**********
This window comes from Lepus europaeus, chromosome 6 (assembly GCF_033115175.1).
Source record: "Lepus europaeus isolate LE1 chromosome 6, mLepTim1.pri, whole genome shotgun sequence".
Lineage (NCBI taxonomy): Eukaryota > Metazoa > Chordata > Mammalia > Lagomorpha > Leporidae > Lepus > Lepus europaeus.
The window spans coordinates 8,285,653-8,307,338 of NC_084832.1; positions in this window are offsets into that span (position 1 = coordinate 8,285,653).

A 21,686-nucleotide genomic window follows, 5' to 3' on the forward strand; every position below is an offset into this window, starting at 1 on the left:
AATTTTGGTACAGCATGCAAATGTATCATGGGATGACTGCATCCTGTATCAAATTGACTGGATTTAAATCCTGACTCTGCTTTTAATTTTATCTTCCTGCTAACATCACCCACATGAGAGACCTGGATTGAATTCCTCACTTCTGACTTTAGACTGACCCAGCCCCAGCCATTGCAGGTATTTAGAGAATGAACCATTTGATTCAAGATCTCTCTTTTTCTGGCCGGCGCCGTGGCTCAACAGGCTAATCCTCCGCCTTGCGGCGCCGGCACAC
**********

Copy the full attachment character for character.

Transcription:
This window comes from Lepus europaeus, chromosome 6 (assembly GCF_033115175.1).
Source record: "Lepus europaeus isolate LE1 chromosome 6, mLepTim1.pri, whole genome shotgun sequence".
Lineage (NCBI taxonomy): Eukaryota > Metazoa > Chordata > Mammalia > Lagomorpha > Leporidae > Lepus > Lepus europaeus.
The window spans coordinates 8,285,653-8,307,338 of NC_084832.1; positions in this window are offsets into that span (position 1 = coordinate 8,285,653).

A 21,686-nucleotide genomic window follows, 5' to 3' on the forward strand; every position below is an offset into this window, starting at 1 on the left:
AATTTTGGTACAGCATGCAAATGTATCATGGGATGACTGCATCCTGTATCAAATTGACTGGATTTAAATCCTGACTCTGCTTTTAATTTTATCTTCCTGCTAACATCACCCACATGAGAGACCTGGATTGAATTCCTCACTTCTGACTTTAGACTGACCCAGCCCCAGCCATTGCAGGTATTTAGAGAATGAACCATTTGATTCAAGATCTCTCTTTTTCTGGCCGGCGCCGTGGCTCAACAGGCTAATCCTCCGCCTTGCGGCGCCGGCACAC